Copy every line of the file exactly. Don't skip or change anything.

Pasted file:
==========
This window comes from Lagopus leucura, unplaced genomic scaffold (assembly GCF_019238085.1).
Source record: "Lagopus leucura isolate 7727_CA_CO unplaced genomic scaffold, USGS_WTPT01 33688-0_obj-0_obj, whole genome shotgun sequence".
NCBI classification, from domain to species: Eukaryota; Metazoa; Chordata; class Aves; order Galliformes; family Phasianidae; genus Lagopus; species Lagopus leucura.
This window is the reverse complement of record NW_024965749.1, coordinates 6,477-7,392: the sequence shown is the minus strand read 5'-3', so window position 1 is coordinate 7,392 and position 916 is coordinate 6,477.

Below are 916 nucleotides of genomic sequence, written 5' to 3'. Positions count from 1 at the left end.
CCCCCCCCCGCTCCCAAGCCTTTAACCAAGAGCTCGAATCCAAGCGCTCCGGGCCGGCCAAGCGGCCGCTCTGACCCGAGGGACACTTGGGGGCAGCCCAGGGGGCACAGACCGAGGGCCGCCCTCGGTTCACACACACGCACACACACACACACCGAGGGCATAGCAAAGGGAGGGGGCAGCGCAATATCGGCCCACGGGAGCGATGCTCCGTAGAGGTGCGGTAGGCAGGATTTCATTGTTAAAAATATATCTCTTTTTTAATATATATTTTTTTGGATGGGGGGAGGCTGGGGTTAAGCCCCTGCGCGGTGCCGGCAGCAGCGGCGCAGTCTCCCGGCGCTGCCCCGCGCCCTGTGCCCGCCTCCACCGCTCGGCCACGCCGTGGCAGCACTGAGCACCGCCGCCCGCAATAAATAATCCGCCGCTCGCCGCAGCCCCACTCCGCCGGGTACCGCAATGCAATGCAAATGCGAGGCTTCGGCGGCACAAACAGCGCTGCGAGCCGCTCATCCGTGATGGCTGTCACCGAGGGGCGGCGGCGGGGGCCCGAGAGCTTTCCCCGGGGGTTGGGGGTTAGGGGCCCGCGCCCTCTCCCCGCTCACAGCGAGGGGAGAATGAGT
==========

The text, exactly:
This window comes from Lagopus leucura, unplaced genomic scaffold (assembly GCF_019238085.1).
Source record: "Lagopus leucura isolate 7727_CA_CO unplaced genomic scaffold, USGS_WTPT01 33688-0_obj-0_obj, whole genome shotgun sequence".
NCBI classification, from domain to species: Eukaryota; Metazoa; Chordata; class Aves; order Galliformes; family Phasianidae; genus Lagopus; species Lagopus leucura.
This window is the reverse complement of record NW_024965749.1, coordinates 6,477-7,392: the sequence shown is the minus strand read 5'-3', so window position 1 is coordinate 7,392 and position 916 is coordinate 6,477.

Below are 916 nucleotides of genomic sequence, written 5' to 3'. Positions count from 1 at the left end.
CCCCCCCCCGCTCCCAAGCCTTTAACCAAGAGCTCGAATCCAAGCGCTCCGGGCCGGCCAAGCGGCCGCTCTGACCCGAGGGACACTTGGGGGCAGCCCAGGGGGCACAGACCGAGGGCCGCCCTCGGTTCACACACACGCACACACACACACACCGAGGGCATAGCAAAGGGAGGGGGCAGCGCAATATCGGCCCACGGGAGCGATGCTCCGTAGAGGTGCGGTAGGCAGGATTTCATTGTTAAAAATATATCTCTTTTTTAATATATATTTTTTTGGATGGGGGGAGGCTGGGGTTAAGCCCCTGCGCGGTGCCGGCAGCAGCGGCGCAGTCTCCCGGCGCTGCCCCGCGCCCTGTGCCCGCCTCCACCGCTCGGCCACGCCGTGGCAGCACTGAGCACCGCCGCCCGCAATAAATAATCCGCCGCTCGCCGCAGCCCCACTCCGCCGGGTACCGCAATGCAATGCAAATGCGAGGCTTCGGCGGCACAAACAGCGCTGCGAGCCGCTCATCCGTGATGGCTGTCACCGAGGGGCGGCGGCGGGGGCCCGAGAGCTTTCCCCGGGGGTTGGGGGTTAGGGGCCCGCGCCCTCTCCCCGCTCACAGCGAGGGGAGAATGAGT